• Use learning and teaching tools that engage multiple intelligences.


  • Those with power (based on identity and within the family structure):
    • Are dismissive of concerns
    • Don’t think it’s important/necessary to understand the perspectives of those for whom they’re making decisions.
    • Think they have the right to make decisions for/on behalf of/in the interests of others
  • Those of marginalized identities:
    • Understand how they don’t have power, what that means, and who does have it.
    • Don’t really know how decisions get made and who makes which decision yet are completely familiar with the impact of those decisions on them.
  • Connected to one right way, often legitimized by religious doctrine. View of divinity as paternalistic.

Dismantling Practices

  • Clarify and make transparent decision-making roles and processes.
  • Include those most impacted in decision-making processes
  • Get clear about the value that each family member brings to the family. Name and acknowledge this. Create space for family members to contribute and lead with their gifts/talents/experience/skills.
  • Consider how collaboration, leadership development, and role-sharing can happen (i.e. teaching family members who haven’t historically cooked or cleaned to do so).
  • Take concerns seriously and make space for them.
  • Practice and celebrate asking for help when you need/want it (also an antidote for individualism).
  • Engage with stories and media in which people with marginalized identities have agency (that don’t emphasize victimhood).
  • Understand the difference between charity and justice.


  • Difficult to take time, be inclusive, encourage democratic thoughtful decision-making, think long term, or consider consequences.
  • Scarcity mentality
  • Focus is on task and doing over authentic relationship (i.e. preoccupation with logistics at family gatherings and not on the quality of communication).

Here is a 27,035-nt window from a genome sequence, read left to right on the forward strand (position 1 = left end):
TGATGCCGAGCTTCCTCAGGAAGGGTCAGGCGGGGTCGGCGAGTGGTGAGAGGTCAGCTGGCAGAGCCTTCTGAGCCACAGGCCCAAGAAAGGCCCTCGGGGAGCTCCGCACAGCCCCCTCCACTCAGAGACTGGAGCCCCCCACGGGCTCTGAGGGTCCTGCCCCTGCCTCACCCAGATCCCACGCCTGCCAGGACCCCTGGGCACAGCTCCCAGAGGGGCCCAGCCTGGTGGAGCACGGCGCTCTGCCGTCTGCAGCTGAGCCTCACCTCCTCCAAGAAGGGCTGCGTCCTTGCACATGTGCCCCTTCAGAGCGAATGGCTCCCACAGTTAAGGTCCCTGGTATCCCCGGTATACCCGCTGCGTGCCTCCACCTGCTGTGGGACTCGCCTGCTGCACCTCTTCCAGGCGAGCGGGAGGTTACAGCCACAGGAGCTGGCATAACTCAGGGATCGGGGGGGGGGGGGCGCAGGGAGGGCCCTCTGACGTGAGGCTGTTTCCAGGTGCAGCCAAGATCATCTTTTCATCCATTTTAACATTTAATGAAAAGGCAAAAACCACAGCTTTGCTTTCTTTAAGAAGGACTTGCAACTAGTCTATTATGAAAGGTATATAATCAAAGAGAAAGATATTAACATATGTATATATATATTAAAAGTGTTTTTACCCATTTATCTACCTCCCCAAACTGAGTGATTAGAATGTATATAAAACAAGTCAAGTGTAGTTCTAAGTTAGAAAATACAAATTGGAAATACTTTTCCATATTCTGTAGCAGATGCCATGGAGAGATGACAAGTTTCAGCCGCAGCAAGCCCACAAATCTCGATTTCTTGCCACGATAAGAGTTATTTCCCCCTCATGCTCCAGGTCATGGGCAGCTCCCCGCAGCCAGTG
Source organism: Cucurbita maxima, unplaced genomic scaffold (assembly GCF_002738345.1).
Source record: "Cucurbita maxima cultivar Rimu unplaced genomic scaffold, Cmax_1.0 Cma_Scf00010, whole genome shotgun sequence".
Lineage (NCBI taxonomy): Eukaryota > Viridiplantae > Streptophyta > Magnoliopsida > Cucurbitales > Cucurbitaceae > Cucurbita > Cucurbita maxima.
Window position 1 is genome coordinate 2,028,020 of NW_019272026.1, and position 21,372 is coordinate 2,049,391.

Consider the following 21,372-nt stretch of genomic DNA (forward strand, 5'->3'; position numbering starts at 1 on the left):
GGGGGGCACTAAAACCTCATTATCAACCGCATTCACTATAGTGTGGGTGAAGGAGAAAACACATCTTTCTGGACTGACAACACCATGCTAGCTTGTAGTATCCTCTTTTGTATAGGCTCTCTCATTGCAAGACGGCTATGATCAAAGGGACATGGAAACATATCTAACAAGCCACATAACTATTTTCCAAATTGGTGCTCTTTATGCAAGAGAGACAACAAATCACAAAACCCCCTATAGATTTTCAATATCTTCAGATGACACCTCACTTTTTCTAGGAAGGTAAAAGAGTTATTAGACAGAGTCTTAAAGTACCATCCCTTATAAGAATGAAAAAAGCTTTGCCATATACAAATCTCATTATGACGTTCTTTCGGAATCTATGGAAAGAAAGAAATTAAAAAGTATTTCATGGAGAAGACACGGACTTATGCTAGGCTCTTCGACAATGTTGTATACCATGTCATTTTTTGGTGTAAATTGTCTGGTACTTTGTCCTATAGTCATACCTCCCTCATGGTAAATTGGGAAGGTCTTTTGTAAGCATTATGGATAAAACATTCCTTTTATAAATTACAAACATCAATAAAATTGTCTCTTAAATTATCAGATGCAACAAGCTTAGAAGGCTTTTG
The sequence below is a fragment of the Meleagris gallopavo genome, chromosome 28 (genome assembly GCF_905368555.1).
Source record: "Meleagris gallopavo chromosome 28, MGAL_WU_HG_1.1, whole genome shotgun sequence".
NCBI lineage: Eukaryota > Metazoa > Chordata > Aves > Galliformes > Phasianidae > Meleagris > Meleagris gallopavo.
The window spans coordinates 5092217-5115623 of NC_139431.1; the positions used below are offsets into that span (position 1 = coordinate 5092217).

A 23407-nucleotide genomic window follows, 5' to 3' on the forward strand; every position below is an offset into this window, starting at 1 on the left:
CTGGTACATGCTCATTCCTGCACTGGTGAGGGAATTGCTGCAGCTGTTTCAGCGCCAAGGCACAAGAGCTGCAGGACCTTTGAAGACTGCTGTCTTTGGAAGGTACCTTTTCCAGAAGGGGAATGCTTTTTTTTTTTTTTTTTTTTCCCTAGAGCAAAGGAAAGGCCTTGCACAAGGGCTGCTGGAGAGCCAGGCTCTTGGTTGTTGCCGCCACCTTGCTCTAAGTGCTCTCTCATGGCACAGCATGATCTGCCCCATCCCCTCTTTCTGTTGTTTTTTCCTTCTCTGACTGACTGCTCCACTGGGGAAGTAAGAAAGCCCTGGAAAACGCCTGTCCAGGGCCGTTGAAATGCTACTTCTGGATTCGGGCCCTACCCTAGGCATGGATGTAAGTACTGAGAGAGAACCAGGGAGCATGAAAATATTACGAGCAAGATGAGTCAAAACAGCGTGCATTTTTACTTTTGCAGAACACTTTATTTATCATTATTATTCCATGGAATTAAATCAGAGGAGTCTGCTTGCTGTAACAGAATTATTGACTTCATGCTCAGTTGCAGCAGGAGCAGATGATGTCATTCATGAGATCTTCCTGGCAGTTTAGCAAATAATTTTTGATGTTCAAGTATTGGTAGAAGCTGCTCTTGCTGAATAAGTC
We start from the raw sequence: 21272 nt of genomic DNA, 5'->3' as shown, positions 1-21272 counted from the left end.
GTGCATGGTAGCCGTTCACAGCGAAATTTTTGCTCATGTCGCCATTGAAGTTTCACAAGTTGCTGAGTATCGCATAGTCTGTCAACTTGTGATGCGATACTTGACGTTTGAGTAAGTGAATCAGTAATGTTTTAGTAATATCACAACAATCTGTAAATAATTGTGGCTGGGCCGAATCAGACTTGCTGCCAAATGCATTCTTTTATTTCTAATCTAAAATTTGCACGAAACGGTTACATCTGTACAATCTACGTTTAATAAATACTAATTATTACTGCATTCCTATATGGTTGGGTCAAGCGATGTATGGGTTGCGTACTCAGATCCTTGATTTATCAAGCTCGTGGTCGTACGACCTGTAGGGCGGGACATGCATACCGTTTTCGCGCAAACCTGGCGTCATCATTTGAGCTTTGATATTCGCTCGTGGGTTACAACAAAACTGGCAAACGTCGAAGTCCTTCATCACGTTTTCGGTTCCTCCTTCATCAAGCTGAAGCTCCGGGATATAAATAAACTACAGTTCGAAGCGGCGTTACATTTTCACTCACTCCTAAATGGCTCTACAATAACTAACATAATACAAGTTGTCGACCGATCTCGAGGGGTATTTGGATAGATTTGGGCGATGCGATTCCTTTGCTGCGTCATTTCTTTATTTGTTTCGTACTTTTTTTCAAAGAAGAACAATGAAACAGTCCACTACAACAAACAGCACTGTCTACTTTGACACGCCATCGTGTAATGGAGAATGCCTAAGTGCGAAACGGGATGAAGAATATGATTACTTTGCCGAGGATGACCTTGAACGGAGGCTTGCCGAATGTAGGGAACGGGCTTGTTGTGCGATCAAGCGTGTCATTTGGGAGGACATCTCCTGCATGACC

• Family culture is shaped around time, logistics, doing, scheduling, etc. Impatience with those (children, etc.) who don’t fit into prescribed time frames.
  • When a conflict arises a fix, solution, or resolution must be found and offered immediately.
  • Discomfort with conflict and multiplicity of viewpoints.

Dismantling Practices

  • Establish realistic goals and practices that support family members to be with each other in the moment.
  • Create more spaces for family to be together without pressure of time-sensitive tasks. Take breaks from planning.
  • Cultivate a family culture of abundance and generosity: there is enough (time, energy, space) for everyone.
  • Develop patience, especially in understanding that long-term vision and goals take time.
  • Integrate embodiment practices to support noticing discomfort and being with it, especially for and with children).
  • Practice self- and community care.
  • Meet family members where they are at.
  • Prioritize the quality of relationships over time and task.
  • Notice and name when being motivated by a sense of urgency.


  • Little value around power sharing. 
  • Power seen as limited, scare, zero sum.
  • Those with power feel threatened when anyone suggests changes in how things should be done and take it personally as a reflection of their leadership, parenting, etc.
  • Those with power don’t see themselves as hoarding power and assume they have the best interests of the family at heart (like in paternalism) and assume those wanting change are ill-informed, emotional, inexperienced, wrong, misled (by Satan?), etc.
  • The ways marginalized family members express needs, concerns, desires, etc. get demonized, suppressed, and/or shamed.
  • Power flows through the father who is divinely appointed. Divinity is seen as masculine.
  • Decision-making processes are unclear to those who are marginalized within the family.

Dismantling Practices

  • Have conversations about decision-making processes and leadership. Define leadership as developing the skills of others.
  • Embrace metaphors, rituals, spiritual practices that acknowledge change as inevitable and that celebrate change (cycles of the earth, etc.).
  • Develop a process for the creation of a family values statement that includes how it will be regularly revisited and put into action.
  • Study your own reactions, trauma responses, and coping mechanisms. Embrace a trauma healing framework that makes space for embodiment and self-reflection.